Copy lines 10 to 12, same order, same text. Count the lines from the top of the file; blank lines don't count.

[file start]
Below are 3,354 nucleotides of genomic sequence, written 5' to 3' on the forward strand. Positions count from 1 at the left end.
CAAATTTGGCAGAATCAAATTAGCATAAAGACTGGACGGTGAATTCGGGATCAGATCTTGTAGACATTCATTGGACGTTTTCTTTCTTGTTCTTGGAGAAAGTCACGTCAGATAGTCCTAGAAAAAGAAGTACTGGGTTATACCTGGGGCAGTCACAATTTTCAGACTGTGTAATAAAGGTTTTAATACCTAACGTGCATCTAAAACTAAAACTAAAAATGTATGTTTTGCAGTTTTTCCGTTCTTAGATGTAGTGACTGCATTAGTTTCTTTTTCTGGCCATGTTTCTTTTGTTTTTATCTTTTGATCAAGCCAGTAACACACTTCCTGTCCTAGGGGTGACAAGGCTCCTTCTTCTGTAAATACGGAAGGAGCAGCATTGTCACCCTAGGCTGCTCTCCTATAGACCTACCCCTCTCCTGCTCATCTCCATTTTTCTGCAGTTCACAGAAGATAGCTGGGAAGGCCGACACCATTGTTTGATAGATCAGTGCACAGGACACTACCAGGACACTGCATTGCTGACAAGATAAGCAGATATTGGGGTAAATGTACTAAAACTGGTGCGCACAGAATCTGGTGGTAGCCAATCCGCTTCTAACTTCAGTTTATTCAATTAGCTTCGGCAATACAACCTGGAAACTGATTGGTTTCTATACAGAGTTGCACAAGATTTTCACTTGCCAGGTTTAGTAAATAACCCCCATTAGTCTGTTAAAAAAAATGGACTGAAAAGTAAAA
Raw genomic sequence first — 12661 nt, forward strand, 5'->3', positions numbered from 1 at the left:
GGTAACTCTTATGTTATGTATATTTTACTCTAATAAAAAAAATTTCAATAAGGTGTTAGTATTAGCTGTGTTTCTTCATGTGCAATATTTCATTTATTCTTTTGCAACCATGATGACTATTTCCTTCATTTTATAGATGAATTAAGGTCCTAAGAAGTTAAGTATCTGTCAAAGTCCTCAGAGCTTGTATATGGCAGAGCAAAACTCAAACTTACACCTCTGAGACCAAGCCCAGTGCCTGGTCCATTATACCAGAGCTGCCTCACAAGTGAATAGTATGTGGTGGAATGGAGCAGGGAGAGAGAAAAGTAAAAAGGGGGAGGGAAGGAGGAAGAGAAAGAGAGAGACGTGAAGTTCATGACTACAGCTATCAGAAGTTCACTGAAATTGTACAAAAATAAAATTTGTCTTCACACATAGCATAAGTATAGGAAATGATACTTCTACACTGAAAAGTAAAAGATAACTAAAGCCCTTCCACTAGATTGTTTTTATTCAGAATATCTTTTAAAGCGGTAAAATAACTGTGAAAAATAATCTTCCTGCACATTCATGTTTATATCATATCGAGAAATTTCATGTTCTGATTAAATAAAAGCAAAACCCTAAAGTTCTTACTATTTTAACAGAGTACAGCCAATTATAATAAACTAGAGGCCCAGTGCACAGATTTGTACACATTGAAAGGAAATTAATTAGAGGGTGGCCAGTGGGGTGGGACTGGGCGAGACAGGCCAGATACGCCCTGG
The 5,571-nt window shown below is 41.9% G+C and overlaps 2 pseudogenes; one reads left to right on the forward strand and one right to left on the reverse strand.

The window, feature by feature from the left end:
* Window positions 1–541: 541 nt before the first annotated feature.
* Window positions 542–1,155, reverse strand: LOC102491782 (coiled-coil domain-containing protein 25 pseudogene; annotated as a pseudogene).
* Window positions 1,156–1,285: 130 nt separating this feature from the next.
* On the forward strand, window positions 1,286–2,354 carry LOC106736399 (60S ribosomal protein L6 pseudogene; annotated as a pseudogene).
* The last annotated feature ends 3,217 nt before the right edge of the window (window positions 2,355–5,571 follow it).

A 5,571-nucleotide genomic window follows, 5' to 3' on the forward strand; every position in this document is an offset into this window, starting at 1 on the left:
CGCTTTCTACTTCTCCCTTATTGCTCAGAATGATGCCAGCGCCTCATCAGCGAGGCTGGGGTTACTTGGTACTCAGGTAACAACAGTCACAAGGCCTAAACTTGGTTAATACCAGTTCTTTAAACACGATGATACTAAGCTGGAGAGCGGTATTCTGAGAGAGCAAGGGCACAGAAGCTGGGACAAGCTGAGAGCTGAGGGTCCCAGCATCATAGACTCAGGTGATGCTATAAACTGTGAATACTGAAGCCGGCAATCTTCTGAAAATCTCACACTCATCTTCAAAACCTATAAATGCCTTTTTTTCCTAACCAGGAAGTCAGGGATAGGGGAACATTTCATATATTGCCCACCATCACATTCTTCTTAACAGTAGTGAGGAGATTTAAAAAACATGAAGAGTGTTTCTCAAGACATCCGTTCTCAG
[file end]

* On the forward strand, window positions 1,286–2,354 carry LOC106736399 (60S ribosomal protein L6 pseudogene; annotated as a pseudogene).
* The last annotated feature ends 3,217 nt before the right edge of the window (window positions 2,355–5,571 follow it).

A 5,571-nucleotide genomic window follows, 5' to 3' on the forward strand; every position in this document is an offset into this window, starting at 1 on the left: